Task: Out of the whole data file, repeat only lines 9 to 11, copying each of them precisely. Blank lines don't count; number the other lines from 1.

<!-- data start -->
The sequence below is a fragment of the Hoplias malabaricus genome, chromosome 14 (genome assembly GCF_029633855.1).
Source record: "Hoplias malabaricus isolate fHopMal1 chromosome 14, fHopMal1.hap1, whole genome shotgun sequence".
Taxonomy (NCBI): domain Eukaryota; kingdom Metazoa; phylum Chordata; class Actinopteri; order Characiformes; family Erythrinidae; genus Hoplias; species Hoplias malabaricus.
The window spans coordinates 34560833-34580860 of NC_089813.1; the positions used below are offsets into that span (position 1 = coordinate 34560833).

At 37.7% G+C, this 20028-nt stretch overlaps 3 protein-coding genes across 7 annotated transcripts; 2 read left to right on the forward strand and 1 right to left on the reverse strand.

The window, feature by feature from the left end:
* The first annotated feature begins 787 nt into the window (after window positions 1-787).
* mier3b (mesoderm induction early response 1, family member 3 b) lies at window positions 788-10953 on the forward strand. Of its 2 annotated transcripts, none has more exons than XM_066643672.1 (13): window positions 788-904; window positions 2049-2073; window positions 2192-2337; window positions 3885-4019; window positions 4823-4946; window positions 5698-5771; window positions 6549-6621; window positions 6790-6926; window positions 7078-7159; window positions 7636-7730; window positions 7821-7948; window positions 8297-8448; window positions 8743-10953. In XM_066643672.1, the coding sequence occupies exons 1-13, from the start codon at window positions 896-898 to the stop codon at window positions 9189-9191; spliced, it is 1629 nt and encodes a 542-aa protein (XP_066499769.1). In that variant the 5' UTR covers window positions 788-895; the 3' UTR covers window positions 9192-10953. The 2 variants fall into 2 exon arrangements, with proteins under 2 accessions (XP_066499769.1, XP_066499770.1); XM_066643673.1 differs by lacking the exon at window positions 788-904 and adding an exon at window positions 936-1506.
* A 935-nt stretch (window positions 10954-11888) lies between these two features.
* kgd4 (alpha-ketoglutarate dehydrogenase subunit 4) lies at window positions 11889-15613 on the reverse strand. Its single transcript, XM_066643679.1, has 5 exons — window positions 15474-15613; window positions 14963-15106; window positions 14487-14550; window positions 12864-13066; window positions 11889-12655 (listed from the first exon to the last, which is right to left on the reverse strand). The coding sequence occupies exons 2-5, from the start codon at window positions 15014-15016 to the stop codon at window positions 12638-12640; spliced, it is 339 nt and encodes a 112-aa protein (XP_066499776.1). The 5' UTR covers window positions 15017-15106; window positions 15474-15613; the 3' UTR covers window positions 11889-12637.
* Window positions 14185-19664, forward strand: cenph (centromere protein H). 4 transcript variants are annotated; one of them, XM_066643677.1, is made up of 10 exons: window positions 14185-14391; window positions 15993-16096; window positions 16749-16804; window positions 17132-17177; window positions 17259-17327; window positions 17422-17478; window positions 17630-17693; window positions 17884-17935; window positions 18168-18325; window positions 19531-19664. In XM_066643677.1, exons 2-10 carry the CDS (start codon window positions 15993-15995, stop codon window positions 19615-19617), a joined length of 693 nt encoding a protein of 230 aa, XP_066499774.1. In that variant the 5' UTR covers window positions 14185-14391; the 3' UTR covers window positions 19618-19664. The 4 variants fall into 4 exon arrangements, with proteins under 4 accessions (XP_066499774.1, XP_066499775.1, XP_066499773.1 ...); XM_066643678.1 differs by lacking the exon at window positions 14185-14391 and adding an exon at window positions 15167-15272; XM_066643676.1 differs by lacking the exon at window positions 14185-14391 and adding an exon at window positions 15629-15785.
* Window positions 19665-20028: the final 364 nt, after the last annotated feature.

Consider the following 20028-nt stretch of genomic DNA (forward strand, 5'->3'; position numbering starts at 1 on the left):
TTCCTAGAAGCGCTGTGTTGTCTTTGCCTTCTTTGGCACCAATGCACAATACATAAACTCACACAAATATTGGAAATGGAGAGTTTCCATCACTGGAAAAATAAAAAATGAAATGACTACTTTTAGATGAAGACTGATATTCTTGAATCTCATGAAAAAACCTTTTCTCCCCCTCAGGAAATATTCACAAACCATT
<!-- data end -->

* A 935-nt stretch (window positions 10954-11888) lies between these two features.
* kgd4 (alpha-ketoglutarate dehydrogenase subunit 4) lies at window positions 11889-15613 on the reverse strand. Its single transcript, XM_066643679.1, has 5 exons — window positions 15474-15613; window positions 14963-15106; window positions 14487-14550; window positions 12864-13066; window positions 11889-12655 (listed from the first exon to the last, which is right to left on the reverse strand). The coding sequence occupies exons 2-5, from the start codon at window positions 15014-15016 to the stop codon at window positions 12638-12640; spliced, it is 339 nt and encodes a 112-aa protein (XP_066499776.1). The 5' UTR covers window positions 15017-15106; window positions 15474-15613; the 3' UTR covers window positions 11889-12637.
* Window positions 14185-19664, forward strand: cenph (centromere protein H). 4 transcript variants are annotated; one of them, XM_066643677.1, is made up of 10 exons: window positions 14185-14391; window positions 15993-16096; window positions 16749-16804; window positions 17132-17177; window positions 17259-17327; window positions 17422-17478; window positions 17630-17693; window positions 17884-17935; window positions 18168-18325; window positions 19531-19664. In XM_066643677.1, exons 2-10 carry the CDS (start codon window positions 15993-15995, stop codon window positions 19615-19617), a joined length of 693 nt encoding a protein of 230 aa, XP_066499774.1. In that variant the 5' UTR covers window positions 14185-14391; the 3' UTR covers window positions 19618-19664. The 4 variants fall into 4 exon arrangements, with proteins under 4 accessions (XP_066499774.1, XP_066499775.1, XP_066499773.1 ...); XM_066643678.1 differs by lacking the exon at window positions 14185-14391 and adding an exon at window positions 15167-15272; XM_066643676.1 differs by lacking the exon at window positions 14185-14391 and adding an exon at window positions 15629-15785.